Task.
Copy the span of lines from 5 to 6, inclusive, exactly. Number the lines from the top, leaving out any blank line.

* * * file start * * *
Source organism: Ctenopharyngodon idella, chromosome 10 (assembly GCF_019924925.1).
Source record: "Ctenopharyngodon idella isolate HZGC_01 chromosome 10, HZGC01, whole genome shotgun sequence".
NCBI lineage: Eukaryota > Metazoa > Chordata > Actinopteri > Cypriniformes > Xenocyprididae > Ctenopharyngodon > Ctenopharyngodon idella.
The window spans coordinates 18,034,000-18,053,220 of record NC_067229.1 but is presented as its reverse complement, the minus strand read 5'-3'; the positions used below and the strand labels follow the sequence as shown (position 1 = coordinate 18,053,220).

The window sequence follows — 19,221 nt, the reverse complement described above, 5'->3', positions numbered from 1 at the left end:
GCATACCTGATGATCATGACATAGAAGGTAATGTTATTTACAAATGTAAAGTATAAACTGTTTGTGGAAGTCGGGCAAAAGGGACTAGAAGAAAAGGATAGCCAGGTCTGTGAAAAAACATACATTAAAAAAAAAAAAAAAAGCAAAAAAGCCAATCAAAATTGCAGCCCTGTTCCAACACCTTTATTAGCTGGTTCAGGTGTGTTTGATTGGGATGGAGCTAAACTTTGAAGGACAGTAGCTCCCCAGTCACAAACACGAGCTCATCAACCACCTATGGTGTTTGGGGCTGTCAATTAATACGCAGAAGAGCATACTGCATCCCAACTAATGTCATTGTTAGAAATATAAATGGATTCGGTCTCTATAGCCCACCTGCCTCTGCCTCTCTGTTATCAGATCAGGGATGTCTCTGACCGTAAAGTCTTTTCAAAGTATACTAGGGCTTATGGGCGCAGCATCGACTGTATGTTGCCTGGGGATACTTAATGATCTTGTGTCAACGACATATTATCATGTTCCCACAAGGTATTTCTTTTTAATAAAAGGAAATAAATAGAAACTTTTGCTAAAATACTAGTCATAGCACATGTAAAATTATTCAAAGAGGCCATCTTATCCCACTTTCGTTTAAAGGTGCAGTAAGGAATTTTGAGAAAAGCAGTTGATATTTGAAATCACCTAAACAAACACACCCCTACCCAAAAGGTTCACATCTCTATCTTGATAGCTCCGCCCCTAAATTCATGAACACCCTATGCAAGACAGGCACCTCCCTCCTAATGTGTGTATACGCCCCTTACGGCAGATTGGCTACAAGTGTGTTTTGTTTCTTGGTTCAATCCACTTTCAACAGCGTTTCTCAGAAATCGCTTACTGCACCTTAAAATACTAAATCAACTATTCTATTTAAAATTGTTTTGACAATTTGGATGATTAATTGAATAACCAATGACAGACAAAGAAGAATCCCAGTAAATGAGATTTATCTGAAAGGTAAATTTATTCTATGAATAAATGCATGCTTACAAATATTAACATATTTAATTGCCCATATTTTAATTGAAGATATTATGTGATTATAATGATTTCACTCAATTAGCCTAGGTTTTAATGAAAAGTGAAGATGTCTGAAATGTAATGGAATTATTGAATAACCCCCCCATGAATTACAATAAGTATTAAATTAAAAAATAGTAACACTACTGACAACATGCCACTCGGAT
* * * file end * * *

The window sequence follows — 19,221 nt, the reverse complement described above, 5'->3', positions numbered from 1 at the left end:
GCATACCTGATGATCATGACATAGAAGGTAATGTTATTTACAAATGTAAAGTATAAACTGTTTGTGGAAGTCGGGCAAAAGGGACTAGAAGAAAAGGATAGCCAGGTCTGTGAAAAAACATACATTAAAAAAAAAAAAAAAAGCAAAAAAGCCAATCAAAATTGCAGCCCTGTTCCAACACCTTTATTAGCTGGTTCAGGTGTGTTTGATTGGGATGGAGCTAAACTTTGAAGGACAGTAGCTCCCCAGTCACAAACACGAGCTCATCAACCACCTATGGTGTTTGGGGCTGTCAATTAATACGCAGAAGAGCATACTGCATCCCAACTAATGTCATTGTTAGAAATATAAATGGATTCGGTCTCTATAGCCCACCTGCCTCTGCCTCTCTGTTATCAGATCAGGGATGTCTCTGACCGTAAAGTCTTTTCAAAGTATACTAGGGCTTATGGGCGCAGCATCGACTGTATGTTGCCTGGGGATACTTAATGATCTTGTGTCAACGACATATTATCATGTTCCCACAAGGTATTTCTTTTTAATAAAAGGAAATAAATAGAAACTTTTGCTAAAATACTAGTCATAGCACATGTAAAATTATTCAAAGAGGCCATCTTATCCCACTTTCGTTTAAAGGTGCAGTAAGGAATTTTGAGAAAAGCAGTTGATATTTGAAATCACCTAAACAAACACACCCCTACCCAAAAGGTTCACATCTCTATCTTGATAGCTCCGCCCCTAAATTCATGAACACCCTATGCAAGACAGGCACCTCCCTCCTAATGTGTGTATACGCCCCTTACGGCAGATTGGCTACAAGTGTGTTTTGTTTCTTGGTTCAATCCACTTTCAACAGCGTTTCTCAGAAATCGCTTACTGCACCTTAAAATACTAAATCAACTATTCTATTTAAAATTGTTTTGACAATTTGGATGATTAATTGAATAACCAATGACAGACAAAGAAGAATCCCAGTAAATGAGATTTATCTGAAAGGTAAATTTATTCTATGAATAAATGCATGCTTACAAATATTAACATATTTAATTGCCCATATTTTAATTGAAGATATTATGTGATTATAATGATTTCACTCAATTAGCCTAGGTTTTAATGAAAAGTGAAGATGTCTGAAATGTAATGGAATTATTGAATAACCCCCCCATGAATTACAATAAGTATTAAATTAAAAAATAGTAACACTACTGACAACATGCCACTCGGAT